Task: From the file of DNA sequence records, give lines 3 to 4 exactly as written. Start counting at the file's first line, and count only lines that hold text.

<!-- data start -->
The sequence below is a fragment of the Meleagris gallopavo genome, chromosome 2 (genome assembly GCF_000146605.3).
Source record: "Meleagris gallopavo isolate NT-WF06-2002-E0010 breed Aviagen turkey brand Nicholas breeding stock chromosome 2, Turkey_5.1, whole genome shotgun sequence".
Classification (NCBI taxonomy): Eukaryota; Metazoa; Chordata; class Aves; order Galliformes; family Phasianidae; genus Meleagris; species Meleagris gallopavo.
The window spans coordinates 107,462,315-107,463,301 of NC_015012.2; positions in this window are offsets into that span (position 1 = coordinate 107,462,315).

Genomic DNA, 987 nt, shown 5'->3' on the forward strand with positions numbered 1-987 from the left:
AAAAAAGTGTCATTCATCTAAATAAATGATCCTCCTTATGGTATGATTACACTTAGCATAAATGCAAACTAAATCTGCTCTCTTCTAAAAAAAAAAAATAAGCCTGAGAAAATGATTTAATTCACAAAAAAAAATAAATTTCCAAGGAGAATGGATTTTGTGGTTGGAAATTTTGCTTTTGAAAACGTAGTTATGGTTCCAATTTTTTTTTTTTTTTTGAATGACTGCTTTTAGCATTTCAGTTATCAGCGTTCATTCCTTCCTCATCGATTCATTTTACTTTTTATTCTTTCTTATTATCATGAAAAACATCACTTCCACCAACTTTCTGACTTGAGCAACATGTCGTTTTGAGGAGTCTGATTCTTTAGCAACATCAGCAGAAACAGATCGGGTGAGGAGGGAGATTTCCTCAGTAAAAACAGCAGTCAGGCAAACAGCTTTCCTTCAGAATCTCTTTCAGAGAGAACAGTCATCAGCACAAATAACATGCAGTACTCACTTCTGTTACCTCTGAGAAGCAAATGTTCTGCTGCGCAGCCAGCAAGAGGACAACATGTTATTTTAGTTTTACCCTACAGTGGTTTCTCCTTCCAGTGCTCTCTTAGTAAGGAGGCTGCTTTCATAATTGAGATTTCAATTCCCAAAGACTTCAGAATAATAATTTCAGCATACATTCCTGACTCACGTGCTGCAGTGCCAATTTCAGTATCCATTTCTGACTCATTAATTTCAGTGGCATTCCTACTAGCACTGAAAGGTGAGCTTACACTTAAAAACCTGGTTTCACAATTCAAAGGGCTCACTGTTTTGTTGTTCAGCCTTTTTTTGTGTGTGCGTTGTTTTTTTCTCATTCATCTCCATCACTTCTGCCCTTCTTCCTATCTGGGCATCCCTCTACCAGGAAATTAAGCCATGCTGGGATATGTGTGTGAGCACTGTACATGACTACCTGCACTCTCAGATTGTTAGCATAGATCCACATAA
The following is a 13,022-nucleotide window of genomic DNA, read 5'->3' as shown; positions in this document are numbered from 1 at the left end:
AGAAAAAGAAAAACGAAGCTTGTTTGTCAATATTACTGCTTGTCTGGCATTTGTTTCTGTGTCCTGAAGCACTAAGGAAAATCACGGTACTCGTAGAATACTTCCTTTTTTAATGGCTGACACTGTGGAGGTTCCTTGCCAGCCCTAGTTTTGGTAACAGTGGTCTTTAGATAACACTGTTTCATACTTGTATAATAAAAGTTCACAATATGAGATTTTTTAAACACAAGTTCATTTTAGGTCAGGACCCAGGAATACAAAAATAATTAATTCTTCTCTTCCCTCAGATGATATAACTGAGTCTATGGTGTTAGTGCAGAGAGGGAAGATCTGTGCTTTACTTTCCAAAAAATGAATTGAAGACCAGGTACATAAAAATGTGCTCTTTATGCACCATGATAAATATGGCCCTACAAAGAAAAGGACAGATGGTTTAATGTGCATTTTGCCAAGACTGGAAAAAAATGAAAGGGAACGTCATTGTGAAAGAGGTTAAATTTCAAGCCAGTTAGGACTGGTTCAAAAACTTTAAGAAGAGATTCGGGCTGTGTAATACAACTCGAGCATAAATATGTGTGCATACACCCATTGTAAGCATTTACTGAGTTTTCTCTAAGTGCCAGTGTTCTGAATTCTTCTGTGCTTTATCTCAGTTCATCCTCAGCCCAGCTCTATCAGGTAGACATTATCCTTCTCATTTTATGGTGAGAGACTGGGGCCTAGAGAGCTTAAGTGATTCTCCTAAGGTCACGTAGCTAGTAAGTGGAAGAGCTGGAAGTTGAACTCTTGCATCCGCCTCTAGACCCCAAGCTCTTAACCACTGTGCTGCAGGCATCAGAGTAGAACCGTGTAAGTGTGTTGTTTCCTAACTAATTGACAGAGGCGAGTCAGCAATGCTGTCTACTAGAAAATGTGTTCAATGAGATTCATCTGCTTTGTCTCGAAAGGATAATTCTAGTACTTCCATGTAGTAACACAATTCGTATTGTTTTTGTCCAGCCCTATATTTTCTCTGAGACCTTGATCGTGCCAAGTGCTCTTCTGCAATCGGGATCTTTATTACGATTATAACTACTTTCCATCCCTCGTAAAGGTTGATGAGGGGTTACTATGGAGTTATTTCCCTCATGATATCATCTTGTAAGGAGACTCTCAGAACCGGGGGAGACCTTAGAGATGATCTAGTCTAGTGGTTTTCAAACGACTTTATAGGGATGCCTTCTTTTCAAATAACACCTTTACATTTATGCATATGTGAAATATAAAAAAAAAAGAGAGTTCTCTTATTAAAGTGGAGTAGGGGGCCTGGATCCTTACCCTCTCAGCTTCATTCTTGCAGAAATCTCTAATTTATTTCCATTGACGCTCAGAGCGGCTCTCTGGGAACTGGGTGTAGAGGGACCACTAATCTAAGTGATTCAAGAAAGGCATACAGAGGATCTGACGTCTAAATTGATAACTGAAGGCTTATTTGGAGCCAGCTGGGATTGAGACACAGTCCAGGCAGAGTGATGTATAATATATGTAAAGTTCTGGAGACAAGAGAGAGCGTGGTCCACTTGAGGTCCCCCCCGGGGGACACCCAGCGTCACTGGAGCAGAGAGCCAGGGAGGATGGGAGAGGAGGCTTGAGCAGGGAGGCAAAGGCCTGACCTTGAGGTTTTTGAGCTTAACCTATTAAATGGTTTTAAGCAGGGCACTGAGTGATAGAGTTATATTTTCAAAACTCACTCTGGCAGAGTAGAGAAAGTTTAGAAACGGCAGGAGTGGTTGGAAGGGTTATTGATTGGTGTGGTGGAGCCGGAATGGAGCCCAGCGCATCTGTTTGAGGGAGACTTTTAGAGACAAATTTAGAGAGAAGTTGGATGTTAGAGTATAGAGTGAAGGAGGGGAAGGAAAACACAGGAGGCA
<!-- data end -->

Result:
Classification (NCBI taxonomy): Eukaryota; Metazoa; Chordata; class Aves; order Galliformes; family Phasianidae; genus Meleagris; species Meleagris gallopavo.
The window spans coordinates 107,462,315-107,463,301 of NC_015012.2; positions in this window are offsets into that span (position 1 = coordinate 107,462,315).